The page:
Raising Beautiful Boys: Altering the Stereotypes on Male Sex Education By Solomon Oladipupo



Over the last few years, reports of various forms of sexual harassment have filled the media  worldwide. And at the top of these reports are the cases of rape victims, mostly females and minors. The fact that this menace is not  being reported in one part of world makes it a cause for concern

An article on Cable Network News (CNN) titled: “Sexual Harassment: How it Stands Around the Globe” gives a clear graphical breakdown of the percentage of women and girls who have undergone various forms of sexual harassment around the world. The article says at least 37% of women globally have experienced physical abuse or sexual violence; 120 million girls have experienced forced sex or other sexual acts; 43% of girls in Nigeria are married off before their 18th birthday; in South Africa, almost 3 out of 4 women experienced some form of abuse in the past year.

Reports from the Zimbabwe National Statistics Agency (2012), as quoted in the article, says that 1 in 5 women in the Zimbabwe reported that the first time they had sex, it was forced or against their will.

The Stop Street Harassment (2016) says that 64% of women have experienced unwanted sexual harassment in public places in the UK, while 65% of US women have experienced some form of street harassment.



The fact that these reports on various forms  of alleged sexual harassments have been filling the American media in recent times only proves  that the statistics are believable. And more alarming is the fact that these allegations are coming against famous and well-knownpersons.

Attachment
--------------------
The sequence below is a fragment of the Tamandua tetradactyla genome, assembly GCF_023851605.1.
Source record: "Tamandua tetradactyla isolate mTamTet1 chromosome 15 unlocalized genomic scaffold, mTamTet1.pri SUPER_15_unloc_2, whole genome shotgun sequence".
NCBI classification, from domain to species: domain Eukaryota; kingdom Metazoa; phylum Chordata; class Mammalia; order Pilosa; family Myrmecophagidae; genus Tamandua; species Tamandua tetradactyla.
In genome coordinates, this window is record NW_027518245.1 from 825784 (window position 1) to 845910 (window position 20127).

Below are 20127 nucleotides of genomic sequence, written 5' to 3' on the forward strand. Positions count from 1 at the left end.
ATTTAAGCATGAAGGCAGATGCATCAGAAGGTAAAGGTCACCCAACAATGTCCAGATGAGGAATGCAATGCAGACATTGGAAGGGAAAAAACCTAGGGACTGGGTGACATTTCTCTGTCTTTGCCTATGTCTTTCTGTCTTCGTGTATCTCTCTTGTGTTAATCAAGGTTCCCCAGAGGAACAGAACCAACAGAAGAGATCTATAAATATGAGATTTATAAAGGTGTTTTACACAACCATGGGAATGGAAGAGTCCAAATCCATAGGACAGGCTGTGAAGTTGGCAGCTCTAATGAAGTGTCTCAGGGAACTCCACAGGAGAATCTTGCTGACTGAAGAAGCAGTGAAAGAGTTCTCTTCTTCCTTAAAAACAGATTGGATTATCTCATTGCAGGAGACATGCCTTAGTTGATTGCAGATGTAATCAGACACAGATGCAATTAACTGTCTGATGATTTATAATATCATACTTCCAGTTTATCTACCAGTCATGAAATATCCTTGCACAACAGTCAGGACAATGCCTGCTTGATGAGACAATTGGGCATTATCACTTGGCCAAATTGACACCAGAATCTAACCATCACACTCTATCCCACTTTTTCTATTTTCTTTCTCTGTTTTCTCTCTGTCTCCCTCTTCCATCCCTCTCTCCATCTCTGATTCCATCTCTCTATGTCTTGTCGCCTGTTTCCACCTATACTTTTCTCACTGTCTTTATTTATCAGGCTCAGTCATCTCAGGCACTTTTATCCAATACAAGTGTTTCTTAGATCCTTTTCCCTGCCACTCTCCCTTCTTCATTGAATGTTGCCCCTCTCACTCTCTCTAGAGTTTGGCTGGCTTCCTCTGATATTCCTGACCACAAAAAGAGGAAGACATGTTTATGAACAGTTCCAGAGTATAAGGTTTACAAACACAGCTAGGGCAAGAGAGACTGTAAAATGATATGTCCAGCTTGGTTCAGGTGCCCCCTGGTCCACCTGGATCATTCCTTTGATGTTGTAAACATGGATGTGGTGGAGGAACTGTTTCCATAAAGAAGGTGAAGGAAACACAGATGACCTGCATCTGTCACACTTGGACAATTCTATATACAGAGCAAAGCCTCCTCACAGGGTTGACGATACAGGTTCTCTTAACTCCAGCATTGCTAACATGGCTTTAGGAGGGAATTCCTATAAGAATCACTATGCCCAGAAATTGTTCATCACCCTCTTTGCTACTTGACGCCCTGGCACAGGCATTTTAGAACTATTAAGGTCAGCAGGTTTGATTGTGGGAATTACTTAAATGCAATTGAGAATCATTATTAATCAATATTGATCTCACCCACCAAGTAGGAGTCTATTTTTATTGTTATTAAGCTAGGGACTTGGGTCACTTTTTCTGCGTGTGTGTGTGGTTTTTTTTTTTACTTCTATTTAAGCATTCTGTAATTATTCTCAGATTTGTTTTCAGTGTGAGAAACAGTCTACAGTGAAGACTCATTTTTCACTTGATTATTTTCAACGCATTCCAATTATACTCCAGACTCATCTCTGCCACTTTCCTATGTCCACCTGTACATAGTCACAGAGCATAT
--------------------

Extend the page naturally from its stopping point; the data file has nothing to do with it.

For example, eight women have alleged that former president of the United States, George H. W. Bush, of groping and patting of their rear ends. Even in the sexual harassment picture are big time Hollywood producer, Harvey Weistein; Fox News reporters, Roger E. Ailes and Bill O’ Reilly; CBS television host, Charlie Rose, New York Times reporter, Glenn Thrush; Senator Al Franklin.

And not to forget, House of Representative member, Jackie Speier, has revealed that she was sexually harassed as a young congressional staff.




Enough of statistics, right?

Ok, just before I  stop referring to statistics , let’s take a close look at how this relates to the Nigerian socio-political milieu.

If you follow the Nigerian media enough, you would have noticed that the number of rape cases being reported is on the rise. Hardly does any day pass  without a mention of a minor being raped or sexually assaulted. And the worst part is  that most of them involve a minor against someone older, say 40, 50, 70, who knows? 80.

However, this incidence of sexual harassment in the country is not limited to rape alone.  Cases of sexual harassment, sex scandal, sex tape, etc., are also very practice in workplaces, offices and even in our tertiary institutions. It is so rampant that the  Senate passed the Sexual Harassment in Tertiary Educational Institutions Prohibition Act (2016).


Any solutions?

Various solutions have been suggested. Some include: open and effective dialogue, attitudinal change or shift, calling out and sanctioning of such inappropriate behaviours wherever they are found, companies should protect their employees, too. However, whatever the measure, one still needs to go to, or consider the root cause of the problem.And this is what this article is all about.


An altar to alter?